Welcome to the world, Aldrin: Looks like you came with extra protection. Born in Singapore from a mother who'd been infected with COVID-19, the baby has antibodies against the virus, Sky News reports. "It's very interesting," the mother, Celine Ng-Chan, told the Straits Times after the Nov. 7 birth. "His pediatrician said my COVID-19 antibodies are gone but Aldrin has COVID-19 antibodies." Ng-Chan says she and her family contracted the virus on a European vacation in March—and her 58-year-old mother nearly died—but after returning home, Ng-Chan and her 2-year-old daughter were discharged from the hospital after about two weeks. "I wasn't worried that Aldrin would get Covid-19 as I read that the transmission risk (from mother to the fetus) is very low," said the 31-year-old mom.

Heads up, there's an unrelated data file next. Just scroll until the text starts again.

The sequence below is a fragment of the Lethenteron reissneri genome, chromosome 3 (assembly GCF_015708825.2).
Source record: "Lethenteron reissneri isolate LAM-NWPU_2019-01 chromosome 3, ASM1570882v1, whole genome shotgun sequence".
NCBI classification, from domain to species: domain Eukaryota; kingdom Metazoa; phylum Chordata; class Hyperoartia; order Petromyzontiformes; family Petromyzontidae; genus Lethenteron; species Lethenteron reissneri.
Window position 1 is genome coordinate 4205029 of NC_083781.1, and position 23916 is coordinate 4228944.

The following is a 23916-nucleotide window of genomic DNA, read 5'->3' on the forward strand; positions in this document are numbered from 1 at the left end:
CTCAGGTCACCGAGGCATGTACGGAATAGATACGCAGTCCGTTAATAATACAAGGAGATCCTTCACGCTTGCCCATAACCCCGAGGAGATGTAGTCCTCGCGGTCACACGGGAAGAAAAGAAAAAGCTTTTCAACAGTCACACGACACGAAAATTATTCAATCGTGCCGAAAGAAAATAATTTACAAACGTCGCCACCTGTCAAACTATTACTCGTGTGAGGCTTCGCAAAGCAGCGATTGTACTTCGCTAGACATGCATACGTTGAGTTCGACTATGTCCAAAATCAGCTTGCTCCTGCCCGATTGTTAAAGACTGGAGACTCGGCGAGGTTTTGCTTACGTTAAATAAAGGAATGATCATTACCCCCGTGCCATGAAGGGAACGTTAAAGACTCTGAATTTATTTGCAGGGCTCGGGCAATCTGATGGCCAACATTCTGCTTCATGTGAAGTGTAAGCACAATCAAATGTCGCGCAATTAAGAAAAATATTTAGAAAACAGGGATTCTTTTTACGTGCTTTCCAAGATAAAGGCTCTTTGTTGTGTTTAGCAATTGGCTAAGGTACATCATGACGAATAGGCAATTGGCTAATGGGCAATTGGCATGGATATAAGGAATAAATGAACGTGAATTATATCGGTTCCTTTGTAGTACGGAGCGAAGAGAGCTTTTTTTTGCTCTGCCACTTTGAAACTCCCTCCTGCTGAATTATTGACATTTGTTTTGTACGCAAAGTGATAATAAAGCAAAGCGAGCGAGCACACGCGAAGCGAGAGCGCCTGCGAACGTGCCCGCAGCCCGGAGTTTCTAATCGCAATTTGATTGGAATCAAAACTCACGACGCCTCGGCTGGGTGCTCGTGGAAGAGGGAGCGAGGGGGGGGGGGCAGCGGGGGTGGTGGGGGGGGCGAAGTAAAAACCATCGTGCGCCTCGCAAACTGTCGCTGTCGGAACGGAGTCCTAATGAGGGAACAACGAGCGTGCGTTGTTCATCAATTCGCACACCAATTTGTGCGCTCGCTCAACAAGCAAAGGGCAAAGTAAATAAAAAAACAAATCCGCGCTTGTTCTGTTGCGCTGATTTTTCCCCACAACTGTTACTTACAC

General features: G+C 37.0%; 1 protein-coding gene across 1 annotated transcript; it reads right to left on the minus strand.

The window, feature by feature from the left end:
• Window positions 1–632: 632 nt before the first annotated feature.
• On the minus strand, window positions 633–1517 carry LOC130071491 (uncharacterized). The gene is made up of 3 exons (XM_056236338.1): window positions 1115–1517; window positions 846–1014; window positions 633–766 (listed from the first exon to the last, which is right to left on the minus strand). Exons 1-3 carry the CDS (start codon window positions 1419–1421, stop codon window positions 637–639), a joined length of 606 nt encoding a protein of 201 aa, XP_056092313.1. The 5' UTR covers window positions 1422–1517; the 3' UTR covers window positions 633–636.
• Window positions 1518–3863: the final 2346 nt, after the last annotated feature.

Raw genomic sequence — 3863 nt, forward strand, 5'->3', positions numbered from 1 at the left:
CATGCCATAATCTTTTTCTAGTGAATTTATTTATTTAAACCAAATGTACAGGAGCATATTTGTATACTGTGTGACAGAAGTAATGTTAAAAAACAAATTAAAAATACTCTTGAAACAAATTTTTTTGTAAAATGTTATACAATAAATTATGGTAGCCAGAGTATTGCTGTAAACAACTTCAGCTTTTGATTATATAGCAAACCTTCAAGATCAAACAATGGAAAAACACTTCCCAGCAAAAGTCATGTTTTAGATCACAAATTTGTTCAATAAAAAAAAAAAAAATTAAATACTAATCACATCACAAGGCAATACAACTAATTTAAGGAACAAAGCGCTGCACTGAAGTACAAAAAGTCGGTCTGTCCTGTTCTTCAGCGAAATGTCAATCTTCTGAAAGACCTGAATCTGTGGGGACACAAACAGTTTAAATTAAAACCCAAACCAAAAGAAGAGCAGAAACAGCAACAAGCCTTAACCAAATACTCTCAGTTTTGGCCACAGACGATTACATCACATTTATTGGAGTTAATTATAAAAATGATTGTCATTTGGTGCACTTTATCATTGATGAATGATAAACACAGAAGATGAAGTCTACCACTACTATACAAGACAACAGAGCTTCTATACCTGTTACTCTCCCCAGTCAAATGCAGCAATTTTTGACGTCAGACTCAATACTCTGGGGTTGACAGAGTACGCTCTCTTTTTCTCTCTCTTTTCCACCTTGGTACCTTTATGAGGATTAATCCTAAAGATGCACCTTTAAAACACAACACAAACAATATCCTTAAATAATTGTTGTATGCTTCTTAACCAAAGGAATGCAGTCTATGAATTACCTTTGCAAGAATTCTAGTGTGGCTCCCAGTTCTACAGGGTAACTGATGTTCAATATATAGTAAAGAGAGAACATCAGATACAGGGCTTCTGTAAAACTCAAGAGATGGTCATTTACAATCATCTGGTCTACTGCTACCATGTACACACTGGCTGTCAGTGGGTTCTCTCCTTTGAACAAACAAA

She also knew about Natasha and Pele Ling, another couple who'd given birth to a baby with antibodies in Singapore; Natasha had tested positive during her 36th week of pregnancy. Meanwhile, Reuters reports that in China, doctors have detected COVID-19 antibodies in the newborn babies of infected mothers, but the antibodies diminished over time. And in an October study, Manhattan doctors said the viral transmission rate from infected mothers to their newborn babies was only 2%, "but none had clinical evidence" of COVID-19. "These findings suggest that ... separation of affected mothers and newborns may not be warranted, and direct breastfeeding appears to be safe," the study says. (Looks like 42 people caught COVID-19 at a funeral.)